The book is very good because it enlightens the non making public about our little corner of the world. I have an extensive library of "fiddle" books. After being somewhat out of the making/repairing life for a while I went on an amazon buying spree. I read "The Violin Maker" in one day. I could not put it down. It was interesting from so many angles. My wife (also a player) worked with the Emerson quartet in school. I am a fan of Zigy's fiddles and a player and maker(of sorts) myself. Can you imagine a cronicle like this about Strad, del Gesu, Vuillaume, etc? (Vuillaume) "we opened the del Gesu that we got from Tarisio's estate. Unfortunately the repairman took too much from the top's upper bout in the regraduation. The violin went from stiff to hollow sounding. No matter we have a slew of Strads and Guarneri's to modernize...Besides I got one heck of a deal from Tariso's widow. All of those Christmas cards paid off".

    BTW I also picked up a copy of "The Countess of Stanlein Restored". For those who do not know it is the story of Morel's restoration of Greenhouse's Strad cello. Not nearly as good of a "book" as "The Violin Maker" but a good read for us fiddle junkies.

  8. Jezzupe your post above was exactly why I posted the original question. If you look back a few posts you will see i mention "the violin maker". That and I had not been too satisfied with some of my attempts in the past.

    What strikes me about the book is what a brilliant way to market his instruments. I am not saying that he said "hey I am going to find some guy to write about me". Even if he did good for him. After all how can a maker sell instruments? Win as many competitions as you can. Have customers with a big name. Partner with a well known violin business. It is not just about making great looking and sounding instrumets...but yet again I am "off topic". Back to the stain.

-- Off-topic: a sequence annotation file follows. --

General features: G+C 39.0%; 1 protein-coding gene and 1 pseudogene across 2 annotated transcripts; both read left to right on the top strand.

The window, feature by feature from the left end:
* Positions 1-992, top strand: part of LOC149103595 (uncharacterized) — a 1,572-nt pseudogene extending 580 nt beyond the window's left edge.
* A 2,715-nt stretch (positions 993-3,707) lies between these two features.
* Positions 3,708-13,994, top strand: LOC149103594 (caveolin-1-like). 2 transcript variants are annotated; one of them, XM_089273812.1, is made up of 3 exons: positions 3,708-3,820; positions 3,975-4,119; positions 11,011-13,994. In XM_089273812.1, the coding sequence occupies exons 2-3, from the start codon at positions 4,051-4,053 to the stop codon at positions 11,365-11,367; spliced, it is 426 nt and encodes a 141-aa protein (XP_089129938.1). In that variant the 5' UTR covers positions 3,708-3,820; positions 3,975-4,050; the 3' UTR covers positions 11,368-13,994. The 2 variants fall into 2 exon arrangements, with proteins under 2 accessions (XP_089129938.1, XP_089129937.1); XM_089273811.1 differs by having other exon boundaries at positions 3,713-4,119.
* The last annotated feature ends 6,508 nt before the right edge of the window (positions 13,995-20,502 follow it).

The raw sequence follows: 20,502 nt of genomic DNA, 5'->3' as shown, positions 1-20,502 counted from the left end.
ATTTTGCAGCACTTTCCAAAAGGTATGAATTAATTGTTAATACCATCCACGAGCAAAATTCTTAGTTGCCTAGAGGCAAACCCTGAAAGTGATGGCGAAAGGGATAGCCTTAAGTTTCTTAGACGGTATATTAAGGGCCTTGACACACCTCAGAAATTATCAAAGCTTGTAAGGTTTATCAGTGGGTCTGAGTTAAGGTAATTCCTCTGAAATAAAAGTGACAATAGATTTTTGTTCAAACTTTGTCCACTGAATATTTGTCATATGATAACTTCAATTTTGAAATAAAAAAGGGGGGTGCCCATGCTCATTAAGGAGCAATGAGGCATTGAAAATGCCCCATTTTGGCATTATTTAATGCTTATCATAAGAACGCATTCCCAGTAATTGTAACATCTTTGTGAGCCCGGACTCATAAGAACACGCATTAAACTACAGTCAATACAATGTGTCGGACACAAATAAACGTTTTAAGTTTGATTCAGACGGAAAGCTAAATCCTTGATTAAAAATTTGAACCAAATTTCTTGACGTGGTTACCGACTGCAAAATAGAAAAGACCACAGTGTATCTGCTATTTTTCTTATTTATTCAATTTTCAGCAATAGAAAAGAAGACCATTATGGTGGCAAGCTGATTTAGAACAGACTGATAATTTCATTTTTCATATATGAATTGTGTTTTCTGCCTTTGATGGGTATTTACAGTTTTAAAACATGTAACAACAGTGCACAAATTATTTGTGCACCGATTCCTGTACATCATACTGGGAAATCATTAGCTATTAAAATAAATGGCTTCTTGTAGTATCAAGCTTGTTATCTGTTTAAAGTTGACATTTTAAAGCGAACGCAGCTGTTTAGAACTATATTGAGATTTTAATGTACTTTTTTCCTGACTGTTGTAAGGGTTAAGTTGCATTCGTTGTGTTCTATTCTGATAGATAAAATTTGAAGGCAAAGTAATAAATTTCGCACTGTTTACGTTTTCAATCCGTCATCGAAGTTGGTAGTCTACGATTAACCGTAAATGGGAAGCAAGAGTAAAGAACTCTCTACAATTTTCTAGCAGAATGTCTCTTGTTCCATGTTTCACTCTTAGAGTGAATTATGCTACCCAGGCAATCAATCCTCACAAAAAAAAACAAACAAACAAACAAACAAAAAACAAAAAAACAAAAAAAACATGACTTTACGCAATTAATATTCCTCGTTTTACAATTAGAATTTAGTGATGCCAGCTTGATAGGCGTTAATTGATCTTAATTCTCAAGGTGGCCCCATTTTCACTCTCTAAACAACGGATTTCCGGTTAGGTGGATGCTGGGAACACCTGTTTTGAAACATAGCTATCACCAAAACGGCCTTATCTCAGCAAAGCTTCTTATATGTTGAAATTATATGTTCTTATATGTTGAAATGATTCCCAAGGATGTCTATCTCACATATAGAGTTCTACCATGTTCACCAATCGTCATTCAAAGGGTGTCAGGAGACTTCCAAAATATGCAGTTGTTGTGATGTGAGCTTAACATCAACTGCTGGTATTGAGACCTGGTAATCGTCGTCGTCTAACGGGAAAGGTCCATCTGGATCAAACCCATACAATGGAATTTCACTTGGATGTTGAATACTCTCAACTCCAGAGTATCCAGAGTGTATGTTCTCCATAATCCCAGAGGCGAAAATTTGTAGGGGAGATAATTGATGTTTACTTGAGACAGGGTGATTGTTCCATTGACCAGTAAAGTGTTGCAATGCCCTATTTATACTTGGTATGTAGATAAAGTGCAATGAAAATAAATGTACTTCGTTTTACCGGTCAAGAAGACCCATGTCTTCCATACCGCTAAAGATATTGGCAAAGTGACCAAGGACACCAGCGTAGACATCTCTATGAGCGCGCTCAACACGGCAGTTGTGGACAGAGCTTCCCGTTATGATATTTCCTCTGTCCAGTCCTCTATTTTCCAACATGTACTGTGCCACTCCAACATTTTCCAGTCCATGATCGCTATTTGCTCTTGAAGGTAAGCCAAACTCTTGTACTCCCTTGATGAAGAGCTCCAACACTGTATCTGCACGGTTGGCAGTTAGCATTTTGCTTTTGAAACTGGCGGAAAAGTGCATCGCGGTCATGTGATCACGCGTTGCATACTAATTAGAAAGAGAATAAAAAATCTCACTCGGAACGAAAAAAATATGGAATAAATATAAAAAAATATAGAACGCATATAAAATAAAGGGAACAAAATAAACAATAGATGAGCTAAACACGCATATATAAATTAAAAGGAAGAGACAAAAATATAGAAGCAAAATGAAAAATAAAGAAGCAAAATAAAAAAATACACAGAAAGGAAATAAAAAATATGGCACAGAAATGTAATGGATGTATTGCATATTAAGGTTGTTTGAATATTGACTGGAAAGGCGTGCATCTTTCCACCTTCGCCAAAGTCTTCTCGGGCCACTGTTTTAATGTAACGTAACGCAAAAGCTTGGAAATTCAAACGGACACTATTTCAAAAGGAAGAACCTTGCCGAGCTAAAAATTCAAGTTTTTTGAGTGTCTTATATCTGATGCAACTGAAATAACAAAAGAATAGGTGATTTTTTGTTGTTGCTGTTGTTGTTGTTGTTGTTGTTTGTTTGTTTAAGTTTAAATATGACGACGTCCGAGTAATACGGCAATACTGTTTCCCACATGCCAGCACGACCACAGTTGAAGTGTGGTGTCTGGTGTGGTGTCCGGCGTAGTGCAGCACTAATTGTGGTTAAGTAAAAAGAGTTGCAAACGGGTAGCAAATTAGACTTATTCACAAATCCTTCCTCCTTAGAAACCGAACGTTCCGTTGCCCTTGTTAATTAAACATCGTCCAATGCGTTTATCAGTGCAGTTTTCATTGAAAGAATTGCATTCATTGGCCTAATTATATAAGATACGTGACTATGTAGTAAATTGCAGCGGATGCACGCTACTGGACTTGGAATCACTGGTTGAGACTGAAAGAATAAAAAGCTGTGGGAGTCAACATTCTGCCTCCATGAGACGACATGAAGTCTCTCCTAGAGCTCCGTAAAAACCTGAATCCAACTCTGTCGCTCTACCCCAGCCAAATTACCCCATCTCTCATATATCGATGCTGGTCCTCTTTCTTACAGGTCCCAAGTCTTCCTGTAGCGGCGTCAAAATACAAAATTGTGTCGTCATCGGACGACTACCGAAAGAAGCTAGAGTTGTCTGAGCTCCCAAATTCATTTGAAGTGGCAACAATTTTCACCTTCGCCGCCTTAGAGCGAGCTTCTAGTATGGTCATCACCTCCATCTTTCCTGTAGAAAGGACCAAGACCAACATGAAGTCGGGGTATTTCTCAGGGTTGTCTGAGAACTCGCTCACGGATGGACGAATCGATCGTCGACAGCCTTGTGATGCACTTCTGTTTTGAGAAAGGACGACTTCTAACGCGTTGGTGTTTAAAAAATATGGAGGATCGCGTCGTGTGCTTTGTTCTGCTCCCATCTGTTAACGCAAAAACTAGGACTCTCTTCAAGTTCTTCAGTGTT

9. It's an estimate, on the regrad, based on the weight of the plate and the thickness. On the other ones that I built, I measured the wood beforehand using accurately cut samples. Yes, varnish would make a difference of a few percent, but that's not a huge deal.

    What do you use for the volume number?

  10. Jezzupe nicely put. I am well aware of the blind test with Stern and Zukerman and others like it. I want to make something clear. I am not dogmatic about the ubiquitous nature of Strads and Guarneris. I have played some violins that are quite new that I would put in the outstanding sound category (Curtain, Zygmontowicz, Bellini, Becker and others). I have played a few Strads that were what I would call dogs. But the absolute best were Guarneris, Strads, and one Storioni that had the best E string I have ever played. As you say probably because they were played for a long time by good to great players. I would say that each time that I have had the opportunity to play on the expensive antique instruments part of me is excitedfor obvious reasons and because of my making/repairing background I almost wanted them to be ho hum. Additionally I knew that I was playing on instruments that I would never be able to own. I actually for a while quite going to shops or asking players if I could try their fiddles.

    Perhaps to bring this topic full circle the image below might shed some light on my original question. As I understand it Curtin uses low density Engelmann (correct me if I am wrong). I have quite a bit of his old spruce. Like I said before, I asked him why he was selling this wood as most of it does not have glaring defects. He said because we (I guess he was still working with Greg Alf) found something lighter. I have tried his instruments and for the most part liked what I tried.

    BTW thanks for warning me about my hands. Years ago I was working on a bass bridge. I was really going at trimming it. All of a sudden it let go and I drove a big splinter in between my fingernail and skin of my thumb. It came out ok after they cut off half of my fingernail and removed the splinter… a tad uncomfortable as you can imagine.


  11. Higher decibels only hurt people's ears more. Is the use of Low Density Spruce intended to jack up decibel levels even higher? :o